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Title: Characterising the determinants of fruit and vegetable consumption in pre-school children
Author: O'Malley, Claire Louise
ISNI:       0000 0004 7968 992X
Awarding Body: Durham University
Current Institution: Durham University
Date of Award: 2019
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Fruit and vegetable intake in young children in England is low compared with national recommendations. Existing interventions to improve consumption levels have a limited but positive impact. The research reported in this thesis aimed to better understand the determinants of fruit and vegetable consumption in young children, and the way in which these determinants interact. This new information will help inform the development of more effective interventions. A mixed methods approach was used to explore, and develop a model of, the determinants of fruit and vegetable provision and consumption in pre-school children. A phased approach to the research was used to develop and refine a model of determinants. At each stage, a integrative tool, the Theoretical Domains Framework (TDF), was used to better understand these determinants. The TDF consists of 12 domains which capture a collection of theoretical concepts that characterise barriers and facilitators to a particular behaviour; data was coded to the corresponding TDF domains and added to the model of determinants presented at the end of each phase. Results indicated that the most influential determinants included: the role of grandparents, parental role modelling (both social influences domain), and parenting style and practices (nature of the behaviours domain). Less influential but nonetheless important determinants included: feedback from the child, support from others (both social influences domain), time, cost, and availability of fruits and vegetables (all environmental context and resources domain). It is recommended that interventions which aim to improve the fruit and vegetable intake of pre-school children, particularly the intervention techniques and modes of delivery used, are informed by the results of this thesis. This will allow for interventions that are theoretically driven and thus more likely to be effective. It is acknowledged that intervention development should take into account 'local' contextual factors and the complex interplay of determinants.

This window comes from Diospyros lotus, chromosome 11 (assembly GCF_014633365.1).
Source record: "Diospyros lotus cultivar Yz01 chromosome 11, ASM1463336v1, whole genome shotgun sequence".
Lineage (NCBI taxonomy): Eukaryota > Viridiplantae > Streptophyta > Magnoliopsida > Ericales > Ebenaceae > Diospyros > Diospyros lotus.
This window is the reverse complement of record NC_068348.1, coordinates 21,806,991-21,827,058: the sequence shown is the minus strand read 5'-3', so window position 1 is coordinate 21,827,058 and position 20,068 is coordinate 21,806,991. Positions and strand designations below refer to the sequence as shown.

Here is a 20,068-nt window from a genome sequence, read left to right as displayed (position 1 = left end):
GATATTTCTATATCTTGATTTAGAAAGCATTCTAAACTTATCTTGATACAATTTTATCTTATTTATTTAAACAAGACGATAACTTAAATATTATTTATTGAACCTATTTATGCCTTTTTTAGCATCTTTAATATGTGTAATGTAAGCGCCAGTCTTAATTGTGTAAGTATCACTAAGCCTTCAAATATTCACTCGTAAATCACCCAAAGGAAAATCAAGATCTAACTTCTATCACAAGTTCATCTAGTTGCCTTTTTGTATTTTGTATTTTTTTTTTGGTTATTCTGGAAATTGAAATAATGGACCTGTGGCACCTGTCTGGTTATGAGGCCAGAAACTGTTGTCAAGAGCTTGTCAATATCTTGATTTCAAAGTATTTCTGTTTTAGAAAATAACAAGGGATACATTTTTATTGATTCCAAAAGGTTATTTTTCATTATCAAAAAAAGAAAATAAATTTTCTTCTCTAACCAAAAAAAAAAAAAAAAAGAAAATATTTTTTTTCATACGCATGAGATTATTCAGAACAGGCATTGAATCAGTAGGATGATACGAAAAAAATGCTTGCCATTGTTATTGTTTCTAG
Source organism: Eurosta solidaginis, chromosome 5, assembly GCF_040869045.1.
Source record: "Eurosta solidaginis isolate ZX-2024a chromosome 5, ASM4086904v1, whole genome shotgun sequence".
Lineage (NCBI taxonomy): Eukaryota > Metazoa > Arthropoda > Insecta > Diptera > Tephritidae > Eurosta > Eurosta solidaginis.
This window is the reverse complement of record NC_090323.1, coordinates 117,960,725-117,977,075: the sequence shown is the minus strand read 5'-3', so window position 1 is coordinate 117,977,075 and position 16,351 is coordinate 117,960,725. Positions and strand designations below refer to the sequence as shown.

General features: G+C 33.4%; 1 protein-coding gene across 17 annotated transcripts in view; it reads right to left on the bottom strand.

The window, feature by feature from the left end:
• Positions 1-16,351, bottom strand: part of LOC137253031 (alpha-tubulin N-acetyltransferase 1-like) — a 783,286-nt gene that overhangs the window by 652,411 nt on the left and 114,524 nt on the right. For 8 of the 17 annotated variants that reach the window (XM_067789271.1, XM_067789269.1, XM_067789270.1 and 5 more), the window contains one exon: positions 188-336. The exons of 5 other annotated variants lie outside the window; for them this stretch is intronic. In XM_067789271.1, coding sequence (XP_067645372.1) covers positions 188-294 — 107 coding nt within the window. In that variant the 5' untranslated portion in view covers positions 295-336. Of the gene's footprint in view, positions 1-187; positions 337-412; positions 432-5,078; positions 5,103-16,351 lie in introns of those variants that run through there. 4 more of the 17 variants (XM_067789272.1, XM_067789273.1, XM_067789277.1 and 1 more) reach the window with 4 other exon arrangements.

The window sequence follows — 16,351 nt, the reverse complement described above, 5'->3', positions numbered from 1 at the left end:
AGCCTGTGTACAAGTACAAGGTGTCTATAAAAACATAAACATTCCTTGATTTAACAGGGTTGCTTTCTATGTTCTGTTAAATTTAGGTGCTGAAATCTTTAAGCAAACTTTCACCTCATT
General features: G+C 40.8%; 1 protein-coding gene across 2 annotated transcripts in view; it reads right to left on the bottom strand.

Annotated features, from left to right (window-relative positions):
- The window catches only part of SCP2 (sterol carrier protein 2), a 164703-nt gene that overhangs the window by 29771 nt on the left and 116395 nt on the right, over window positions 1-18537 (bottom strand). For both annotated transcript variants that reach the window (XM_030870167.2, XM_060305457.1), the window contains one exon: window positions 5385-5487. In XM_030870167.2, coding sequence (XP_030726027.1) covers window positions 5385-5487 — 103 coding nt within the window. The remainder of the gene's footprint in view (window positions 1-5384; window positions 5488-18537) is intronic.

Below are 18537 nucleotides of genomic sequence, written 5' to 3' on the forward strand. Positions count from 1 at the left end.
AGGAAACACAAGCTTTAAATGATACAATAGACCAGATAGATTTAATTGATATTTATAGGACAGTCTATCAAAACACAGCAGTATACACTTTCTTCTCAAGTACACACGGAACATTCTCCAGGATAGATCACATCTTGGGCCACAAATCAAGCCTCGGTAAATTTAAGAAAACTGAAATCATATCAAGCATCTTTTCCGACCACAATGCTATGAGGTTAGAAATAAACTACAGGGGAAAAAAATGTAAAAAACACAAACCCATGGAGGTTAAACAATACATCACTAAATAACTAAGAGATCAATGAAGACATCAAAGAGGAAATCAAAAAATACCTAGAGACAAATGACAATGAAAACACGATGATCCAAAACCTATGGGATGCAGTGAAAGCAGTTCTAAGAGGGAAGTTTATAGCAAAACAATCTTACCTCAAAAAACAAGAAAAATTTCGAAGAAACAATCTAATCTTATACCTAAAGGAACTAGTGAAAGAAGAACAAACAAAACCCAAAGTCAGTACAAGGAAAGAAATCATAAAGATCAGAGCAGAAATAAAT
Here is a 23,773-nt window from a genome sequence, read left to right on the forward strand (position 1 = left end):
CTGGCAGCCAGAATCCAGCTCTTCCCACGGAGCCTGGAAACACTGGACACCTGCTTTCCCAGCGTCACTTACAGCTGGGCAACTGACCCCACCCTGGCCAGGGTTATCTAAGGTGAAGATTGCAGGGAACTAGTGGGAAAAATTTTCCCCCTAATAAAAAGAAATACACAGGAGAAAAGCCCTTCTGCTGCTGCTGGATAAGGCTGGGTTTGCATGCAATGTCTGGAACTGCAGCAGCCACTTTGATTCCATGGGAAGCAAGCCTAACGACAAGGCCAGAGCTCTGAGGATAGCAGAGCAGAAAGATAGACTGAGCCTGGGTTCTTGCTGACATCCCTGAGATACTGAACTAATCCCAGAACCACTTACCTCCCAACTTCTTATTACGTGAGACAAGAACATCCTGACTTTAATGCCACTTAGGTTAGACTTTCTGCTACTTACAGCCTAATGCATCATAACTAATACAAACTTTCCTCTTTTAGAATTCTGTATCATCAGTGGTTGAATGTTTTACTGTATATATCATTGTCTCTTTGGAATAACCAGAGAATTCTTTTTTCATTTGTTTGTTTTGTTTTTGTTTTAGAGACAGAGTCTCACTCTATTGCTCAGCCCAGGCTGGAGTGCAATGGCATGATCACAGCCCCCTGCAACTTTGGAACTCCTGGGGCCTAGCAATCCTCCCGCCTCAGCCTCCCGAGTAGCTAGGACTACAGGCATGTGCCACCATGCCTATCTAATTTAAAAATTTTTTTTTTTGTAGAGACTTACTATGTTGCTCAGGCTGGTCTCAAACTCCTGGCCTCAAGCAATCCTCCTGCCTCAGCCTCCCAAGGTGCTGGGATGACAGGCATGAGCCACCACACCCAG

Supervisor: Not available Sponsor: Not available
Qualification Name: Thesis (Ph.D.) Qualification Level: Doctoral
EThOS ID:  DOI: Not available